North Vancouver School District
the natural place to learn©
Jun 14
Applied Design in a Lynnmour Classroom

RubeGoldberg.jpg

By Monique Zander, Teacher - Intermediate, Lynnmour Elementary School

Have you ever enjoyed the art of a functioning system of working parts that transfers energy to perform a minor task? Check out Rube Goldberg machines. They are a fun introduction to Applied Design (and Core Competencies) in the classroom.

Our Big Idea was 'Skills are developed through practice, effort and action.'  After learning about Simple Machines and Newton's Laws of Energy, our grade 4/5 class researched Rube Goldberg Machines. 

We defined the purpose of a Rube Goldberg Machine: A crazy, fun, almost pointless way of executing a simple job- like turning on a light or pouring a cup of water. Then…we generated potential ideas.  

Our class collected recyclables (paper tubes, cardboard, clean plastic cups, thread spools…). We outlined team plans and listed materials we would need in addition to our recycled materials (string, tape, strong scissors…).

We built. We had failures. We had successes. We tried something else. We modified. We tested. We kept at it.

We shared our projects with visiting classes and celebrated when the machines ran as they were intended and articulated to our visitors why we thought our machines did not work.

Students reflected on their learning in Applied Design and then in the Core Competencies, specifically in the areas of Communication and Social Responsibility. 

The Core Competency reflection included some of the following questions: What does collaboration look like?  How well did I collaborate with others in my group? How do I know that I/my group was successful? What matters most about our project?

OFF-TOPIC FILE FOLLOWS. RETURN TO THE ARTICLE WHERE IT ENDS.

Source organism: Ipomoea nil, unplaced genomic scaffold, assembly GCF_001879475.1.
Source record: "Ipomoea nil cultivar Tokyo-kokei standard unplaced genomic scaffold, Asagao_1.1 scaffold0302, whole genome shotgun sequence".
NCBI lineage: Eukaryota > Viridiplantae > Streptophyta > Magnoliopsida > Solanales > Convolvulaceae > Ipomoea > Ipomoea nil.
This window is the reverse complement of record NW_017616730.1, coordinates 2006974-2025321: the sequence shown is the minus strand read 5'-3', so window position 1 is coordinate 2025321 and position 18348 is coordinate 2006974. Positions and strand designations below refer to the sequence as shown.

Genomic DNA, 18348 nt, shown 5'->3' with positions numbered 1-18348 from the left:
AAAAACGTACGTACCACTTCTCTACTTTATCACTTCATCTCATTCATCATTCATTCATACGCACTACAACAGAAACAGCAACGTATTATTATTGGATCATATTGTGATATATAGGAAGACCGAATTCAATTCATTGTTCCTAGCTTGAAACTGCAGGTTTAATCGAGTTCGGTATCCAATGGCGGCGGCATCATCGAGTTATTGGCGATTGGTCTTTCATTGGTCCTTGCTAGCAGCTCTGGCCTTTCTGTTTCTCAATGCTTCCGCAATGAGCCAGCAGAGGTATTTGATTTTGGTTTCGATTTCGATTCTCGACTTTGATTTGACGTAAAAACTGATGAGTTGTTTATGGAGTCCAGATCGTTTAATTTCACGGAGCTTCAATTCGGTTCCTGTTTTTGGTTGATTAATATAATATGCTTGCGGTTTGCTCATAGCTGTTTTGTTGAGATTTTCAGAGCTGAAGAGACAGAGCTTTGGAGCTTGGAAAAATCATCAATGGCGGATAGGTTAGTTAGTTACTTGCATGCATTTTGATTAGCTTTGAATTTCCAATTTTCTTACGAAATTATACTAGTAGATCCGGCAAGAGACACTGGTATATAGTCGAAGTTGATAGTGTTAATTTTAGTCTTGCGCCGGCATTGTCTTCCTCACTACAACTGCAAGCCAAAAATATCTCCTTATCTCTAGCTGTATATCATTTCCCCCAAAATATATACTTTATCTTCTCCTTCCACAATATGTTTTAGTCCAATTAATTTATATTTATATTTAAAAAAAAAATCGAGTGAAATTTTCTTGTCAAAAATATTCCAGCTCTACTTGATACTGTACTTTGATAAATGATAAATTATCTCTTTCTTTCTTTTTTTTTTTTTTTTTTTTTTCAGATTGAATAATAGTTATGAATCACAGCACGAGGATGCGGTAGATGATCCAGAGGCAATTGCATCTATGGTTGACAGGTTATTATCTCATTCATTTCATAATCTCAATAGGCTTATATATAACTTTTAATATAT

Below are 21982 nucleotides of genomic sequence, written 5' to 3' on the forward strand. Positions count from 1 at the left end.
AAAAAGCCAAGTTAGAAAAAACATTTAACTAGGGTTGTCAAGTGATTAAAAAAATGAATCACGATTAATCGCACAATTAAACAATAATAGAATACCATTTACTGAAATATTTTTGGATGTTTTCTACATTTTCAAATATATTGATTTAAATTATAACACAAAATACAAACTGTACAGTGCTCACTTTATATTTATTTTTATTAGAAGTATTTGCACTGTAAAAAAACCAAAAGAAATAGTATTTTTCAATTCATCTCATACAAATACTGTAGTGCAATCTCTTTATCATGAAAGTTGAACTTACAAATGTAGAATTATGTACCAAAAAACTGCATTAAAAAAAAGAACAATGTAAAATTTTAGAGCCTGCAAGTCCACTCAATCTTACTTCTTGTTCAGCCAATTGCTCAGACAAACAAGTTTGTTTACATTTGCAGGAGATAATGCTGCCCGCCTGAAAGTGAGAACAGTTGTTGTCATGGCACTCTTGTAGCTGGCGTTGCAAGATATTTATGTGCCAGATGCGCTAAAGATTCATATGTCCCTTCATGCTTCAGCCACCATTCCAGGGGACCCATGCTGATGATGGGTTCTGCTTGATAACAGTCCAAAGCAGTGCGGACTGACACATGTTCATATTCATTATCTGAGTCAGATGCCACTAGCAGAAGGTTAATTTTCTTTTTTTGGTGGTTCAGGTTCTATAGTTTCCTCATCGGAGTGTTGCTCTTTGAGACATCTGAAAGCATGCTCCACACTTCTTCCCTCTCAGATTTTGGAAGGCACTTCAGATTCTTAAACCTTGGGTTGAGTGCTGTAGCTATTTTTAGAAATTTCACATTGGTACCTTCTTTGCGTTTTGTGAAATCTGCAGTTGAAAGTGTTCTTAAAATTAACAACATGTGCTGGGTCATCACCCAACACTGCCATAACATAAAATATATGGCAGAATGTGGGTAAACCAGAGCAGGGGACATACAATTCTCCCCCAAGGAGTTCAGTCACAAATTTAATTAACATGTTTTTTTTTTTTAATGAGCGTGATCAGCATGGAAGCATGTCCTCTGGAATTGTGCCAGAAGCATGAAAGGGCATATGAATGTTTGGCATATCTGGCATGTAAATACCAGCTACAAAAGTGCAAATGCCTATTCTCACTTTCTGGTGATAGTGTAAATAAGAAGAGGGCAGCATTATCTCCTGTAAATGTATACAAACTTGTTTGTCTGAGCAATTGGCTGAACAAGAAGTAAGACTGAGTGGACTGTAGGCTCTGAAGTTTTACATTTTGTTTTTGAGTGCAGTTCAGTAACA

Some of their answers included:

"What matters most is that we kept trying new ideas when our project got stuck."

"Collaboration looks like working together and speaking respectfully and listening."

"I know that we were successful because we created a working project even if it is different than what our first idea was."

"I know that our group was successful because our project mostly works but I can't stop thinking about it!  We keep talking and trying to make it better!"

Students dismantled their projects in pieces. Some parts were brought home, and the rest was easily sorted into the recycling.

It is exciting to hear about the connections students have made to our classroom projects. Several students have continued to build at home. Others have continued research on Rube Goldberg machines and every student keeps asking when we will build again.

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